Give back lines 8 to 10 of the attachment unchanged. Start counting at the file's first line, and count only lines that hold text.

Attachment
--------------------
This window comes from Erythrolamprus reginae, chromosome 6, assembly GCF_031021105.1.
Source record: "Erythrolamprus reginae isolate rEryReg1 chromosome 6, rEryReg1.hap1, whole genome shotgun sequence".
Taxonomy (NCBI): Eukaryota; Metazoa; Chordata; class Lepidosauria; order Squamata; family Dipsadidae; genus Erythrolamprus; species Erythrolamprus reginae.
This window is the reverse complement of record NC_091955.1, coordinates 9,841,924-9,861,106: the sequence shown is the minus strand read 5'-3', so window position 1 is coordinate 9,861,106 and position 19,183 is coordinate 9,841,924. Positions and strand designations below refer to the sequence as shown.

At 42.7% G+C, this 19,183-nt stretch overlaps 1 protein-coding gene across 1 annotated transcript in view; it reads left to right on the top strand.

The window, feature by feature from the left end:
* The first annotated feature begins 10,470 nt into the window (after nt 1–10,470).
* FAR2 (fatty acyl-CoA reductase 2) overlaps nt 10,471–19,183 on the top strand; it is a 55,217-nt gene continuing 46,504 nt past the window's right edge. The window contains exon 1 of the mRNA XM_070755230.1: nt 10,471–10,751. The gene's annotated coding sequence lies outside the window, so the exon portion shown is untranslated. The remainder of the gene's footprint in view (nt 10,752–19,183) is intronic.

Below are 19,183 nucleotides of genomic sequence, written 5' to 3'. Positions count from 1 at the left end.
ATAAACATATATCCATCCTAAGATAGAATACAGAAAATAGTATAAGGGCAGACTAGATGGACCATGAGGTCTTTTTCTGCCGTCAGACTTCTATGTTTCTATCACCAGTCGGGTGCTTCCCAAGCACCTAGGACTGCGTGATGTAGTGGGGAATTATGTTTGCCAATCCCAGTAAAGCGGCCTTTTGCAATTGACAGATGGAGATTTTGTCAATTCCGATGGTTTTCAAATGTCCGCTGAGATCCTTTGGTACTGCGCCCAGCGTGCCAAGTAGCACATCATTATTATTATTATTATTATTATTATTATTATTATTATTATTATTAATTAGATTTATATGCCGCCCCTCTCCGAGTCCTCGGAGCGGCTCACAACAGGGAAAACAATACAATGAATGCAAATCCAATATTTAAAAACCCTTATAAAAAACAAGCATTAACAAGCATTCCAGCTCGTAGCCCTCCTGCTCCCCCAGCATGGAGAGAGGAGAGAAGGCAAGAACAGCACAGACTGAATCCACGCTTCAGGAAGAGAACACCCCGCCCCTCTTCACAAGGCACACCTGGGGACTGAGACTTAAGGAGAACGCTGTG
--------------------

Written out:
* FAR2 (fatty acyl-CoA reductase 2) overlaps nt 10,471–19,183 on the top strand; it is a 55,217-nt gene continuing 46,504 nt past the window's right edge. The window contains exon 1 of the mRNA XM_070755230.1: nt 10,471–10,751. The gene's annotated coding sequence lies outside the window, so the exon portion shown is untranslated. The remainder of the gene's footprint in view (nt 10,752–19,183) is intronic.

Below are 19,183 nucleotides of genomic sequence, written 5' to 3'. Positions count from 1 at the left end.
ATAAACATATATCCATCCTAAGATAGAATACAGAAAATAGTATAAGGGCAGACTAGATGGACCATGAGGTCTTTTTCTGCCGTCAGACTTCTATGTTTCTATCACCAGTCGGGTGCTTCCCAAGCACCTAGGACTGCGTGATGTAGTGGGGAATTATGTTTGCCAATCCCAGTAAAGCGGCCTTTTGCAATTGACAGATGGAGATTTTGTCAATTCCGATGGTTTTCAAATGTCCGCTGAGATCCTTTGGTACTGCGCCCAGCGTGCCAAGTAGCACATCATTATTATTATTATTATTATTATTATTATTATTATTATTATTATTAATTAGATTTATATGCCGCCCCTCTCCGAGTCCTCGGAGCGGCTCACAACAGGGAAAACAATACAATGAATGCAAATCCAATATTTAAAAACCCTTATAAAAAACAAGCATTAACAAGCATTCCAGCTCGTAGCCCTCCTGCTCCCCCAGCATGGAGAGAGGAGAGAAGGCAAGAACAGCACAGACTGAATCCACGCTTCAGGAAGAGAACACCCCGCCCCTCTTCACAAGGCACACCTGGGGACTGAGACTTAAGGAGAACGCTGTG